We’ve been advocating that companies hire a Chief Reputation Officer (CRO) for years— but don’t just take our word for it. This past July, the World Economic Forum declared a Chief Trust Officer to be the next C-Suite role that every company needs. We can’t help but see the parallels.
Whoever reviews, redefines and reconstructs trust in your company has a direct link in the evolving chain of managing your solid corporate reputation.
According to the 2022 Edelman Trust Barometer, 63 percent of people believe that business leaders lie to them. A year earlier, the 2021 Edelman Trust Barometer showed that 40 percent of customers stop doing businesses with brands they love if something happens to damage their trust in them. One proactive approach to navigating negative perceptions is to encourage your evolving team to become Certified Reputation Protectors with our eLearning program ReputationU.
Your Chief Reputation Officer
At its core, your CRO keeps tabs on stakeholder perceptions and helps manage your company’s reputation. Because it is generally not if, but when a PR incident will hit, a CRO works with your chief marketing officer, among others, to help maintain your good reputation.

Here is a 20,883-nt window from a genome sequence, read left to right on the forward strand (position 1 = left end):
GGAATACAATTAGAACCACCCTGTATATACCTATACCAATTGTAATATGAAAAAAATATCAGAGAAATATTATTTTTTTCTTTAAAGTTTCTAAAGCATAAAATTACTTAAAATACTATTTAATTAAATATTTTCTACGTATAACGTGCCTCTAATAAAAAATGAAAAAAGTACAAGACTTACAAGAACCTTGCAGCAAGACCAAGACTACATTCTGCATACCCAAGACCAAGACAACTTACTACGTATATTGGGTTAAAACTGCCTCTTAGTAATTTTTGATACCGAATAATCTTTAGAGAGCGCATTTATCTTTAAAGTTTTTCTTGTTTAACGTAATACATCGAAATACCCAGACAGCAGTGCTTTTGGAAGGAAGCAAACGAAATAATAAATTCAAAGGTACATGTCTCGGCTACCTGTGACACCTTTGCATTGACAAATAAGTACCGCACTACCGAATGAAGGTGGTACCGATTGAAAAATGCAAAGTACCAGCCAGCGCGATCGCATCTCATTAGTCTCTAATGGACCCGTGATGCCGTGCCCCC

Your Chief Trust Officer
A CTO should work closely with your CRO. A CTO’s job is to ensure your company has ethical intent behind its decisions and advocate for customers’ needs regarding data and trust. These decisions can be dictated by a well-crafted policies and procedures that address such matters of trust.
By helping to deepen bonds with customers, employees and partners, a CTO is instrumental to your good reputation. By the end of 2023, the International Data Corporation predicts that half of Global 2000 companies will name a CTO to orchestrate trust across multiple business functions.
Will your new CTO be prepared to work with your CRO to manage your reputation? The RepU Certified Reputation Protector program can provide solid guidance and skills cross-team to help protect your brand and the bottom line, while earning trust.